US and Russia both claim credit for death of ISIL spokesman

US officials dismissed Moscow's claim as “a joke”

This undated image posted online on August 31, 2016, by ISIL supporters shows Abu Mohamed Al Adnani. Via AP
Powered by automated translation

BEIRUT // Both the United States and Russia claimed credit on Wednesday for the death of ISIL spokesman and top strategist Abu Mohamed Al Adnani.

Al Adnani was the extremist group’s propaganda chief, top recruiter and the reported mastermind of a string of ISIL-claimed attacks in the West.

In Washington, the Pentagon said US-led coalition forces had targeted him in an air strike on Syria’s Aleppo province on Tuesday but did not immediately confirm his death.

Russia’s military, however, said one of its air strikes had killed Al Adnani in a bombing raid on Tuesday that left up to 40 ISIL fighters dead – a claim dismissed by US officials as “a joke”.

Regardless of who was responsible, analysts say his death will be a major bow to ISIL, which has suffered a series of setbacks this year including territorial losses in Syria and Iraq and the killings of other top figures.

Al Adnani was “the most viscerally aggressive ISIS leader in the public eye”, said Charles Lister, a senior fellow at the Middle East Institute.

“Without his explosive voice, ISIS may find it hard to inspire the intense levels of violence that it has managed to inspire of late.”

Al Adnani, a Syrian born in 1977, was one of ISIL’s most recognised leaders. He was at the heart of a sophisticated propaganda and recruitment machine that produced slick videos and sustained a huge social media presence.

He was also reported to have been involved in organising a series of high-profile ISIL attacks abroad that killed hundreds, including in Paris, Brussels and Istanbul.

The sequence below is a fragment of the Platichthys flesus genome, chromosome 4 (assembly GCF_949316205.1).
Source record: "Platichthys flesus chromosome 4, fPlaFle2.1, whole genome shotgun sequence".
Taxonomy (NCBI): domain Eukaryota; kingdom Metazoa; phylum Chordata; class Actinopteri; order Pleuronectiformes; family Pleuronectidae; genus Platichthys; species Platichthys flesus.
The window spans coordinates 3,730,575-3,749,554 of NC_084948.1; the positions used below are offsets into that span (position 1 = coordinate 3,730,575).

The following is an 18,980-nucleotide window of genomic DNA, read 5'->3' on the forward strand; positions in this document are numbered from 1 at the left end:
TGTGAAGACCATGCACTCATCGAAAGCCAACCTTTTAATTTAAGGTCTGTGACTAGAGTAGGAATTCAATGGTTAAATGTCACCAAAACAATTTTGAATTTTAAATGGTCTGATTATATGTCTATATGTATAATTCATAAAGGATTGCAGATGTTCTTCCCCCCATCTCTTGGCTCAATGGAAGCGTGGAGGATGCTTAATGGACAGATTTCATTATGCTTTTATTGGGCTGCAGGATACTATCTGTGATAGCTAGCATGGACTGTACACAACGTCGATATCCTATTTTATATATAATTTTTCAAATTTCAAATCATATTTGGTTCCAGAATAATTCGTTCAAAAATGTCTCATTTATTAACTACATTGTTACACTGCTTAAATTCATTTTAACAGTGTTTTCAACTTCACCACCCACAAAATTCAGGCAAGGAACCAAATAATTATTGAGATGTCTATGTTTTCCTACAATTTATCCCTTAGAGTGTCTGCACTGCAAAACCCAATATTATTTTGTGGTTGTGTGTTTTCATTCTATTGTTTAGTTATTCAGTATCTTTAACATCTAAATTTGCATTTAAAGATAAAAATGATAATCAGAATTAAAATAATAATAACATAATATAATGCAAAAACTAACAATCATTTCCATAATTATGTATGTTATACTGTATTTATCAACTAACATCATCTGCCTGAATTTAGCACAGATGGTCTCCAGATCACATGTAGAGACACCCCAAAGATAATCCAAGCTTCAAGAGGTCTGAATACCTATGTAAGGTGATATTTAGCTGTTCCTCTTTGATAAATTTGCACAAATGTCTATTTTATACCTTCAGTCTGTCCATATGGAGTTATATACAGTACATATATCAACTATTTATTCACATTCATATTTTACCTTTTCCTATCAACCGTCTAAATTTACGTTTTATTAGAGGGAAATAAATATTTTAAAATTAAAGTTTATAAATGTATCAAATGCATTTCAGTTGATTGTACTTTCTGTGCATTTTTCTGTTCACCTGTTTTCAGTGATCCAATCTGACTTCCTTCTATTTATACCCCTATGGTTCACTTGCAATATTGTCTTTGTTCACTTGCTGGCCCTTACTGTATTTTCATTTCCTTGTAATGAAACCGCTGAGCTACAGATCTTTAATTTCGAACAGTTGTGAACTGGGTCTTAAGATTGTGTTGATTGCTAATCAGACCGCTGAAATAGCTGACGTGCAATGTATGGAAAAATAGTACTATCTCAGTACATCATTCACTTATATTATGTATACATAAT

The ISIL-affiliated Amaq news agency announced Al Adnani’s death late on Tuesday, saying he “was martyred while surveying operations to repel the military campaigns against Aleppo” province in northern Syria.

Pentagon spokesman Peter Cook said US-led coalition forces had “conducted a precision strike” targeting Al Adnani near the ISIL-held town of Al Bab in Aleppo.

“We are still assessing the results of the strike but Adnani’s removal from the battlefield would mark another significant blow to ISIL,” he said.

The US-led coalition began air strikes against ISIL in mid-2014, a few weeks after the group seized control of large parts of Syria and Iraq.

Washington has vowed to “systematically eliminate” senior ISIL leaders and has put a US$10 million (Dh36.7m) bounty on the head of ISIL’s elusive leader, Abu Bakr Al Baghdadi.

Both ISIL’s second-in-command Abd ar-Rahman Mustafa Al Qaduli and its top military commander, Omar Al Shishani, have been killed in reported US strikes since March.

“Adnani’s killing is a signal that IS can no longer protect its most senior leaders,” said Baghdad-based extremist expert Hisham Al Hashimi.

He said it was clear that US intelligence had infiltrated top levels of ISIL and was increasingly aware of the movements of senior figures.

“I think the United States are very close to killing Baghdadi the next time.”

Russia started its own air war in Syria last September, backing its ally president Bashar Al Assad.

The Russian defence ministry said on Wednesday that an Su-34 warplane had struck a group of extremists near the village of Um Hosh in Aleppo province.

“According to information confirmed through several intelligence channels, field commander Abu Mohamed Al Adnani was among those killed,” it said.

It was the first time that Moscow has claimed to have killed a top-ranking ISIL leader.

But a US defence official dismissed the remarks.

“That’s a joke,” the official said. “It would be funny if not for the character of the campaign the Russians have undertaken in Syria.”

Another US official said the strike was carried out by a Predator drone that fired a Hellfire missile at a car in which Al Adnani was believed to have been travelling.

Mr Lister said ISIL’s announcement of Al Adnani’s death had described him as Qurayshi – referring to Prophet Mohammed’s tribe – in an indication of his importance.

The use of the term “would seem to suggest ISIS may have been preparing him to be Baghdadi’s successor as overall leader,” Mr Lister said.

Al Adnani, from the western Syrian province of Idlib, joined the group in Iraq where he served under the late local Al Qaeda leader Abu Musab Al Zarqawi.

He was a founding member of ISIL, which evolved from Al Qaeda in Iraq to become the pre-eminent global extremist movement.

It was Al Adnani who, in a June 2014 audio recording, declared ISIL’s establishment of a “caliphate” straddling Syria and Iraq, and Al Baghdadi as the “leader of Muslims everywhere”.

* Agence France-Presse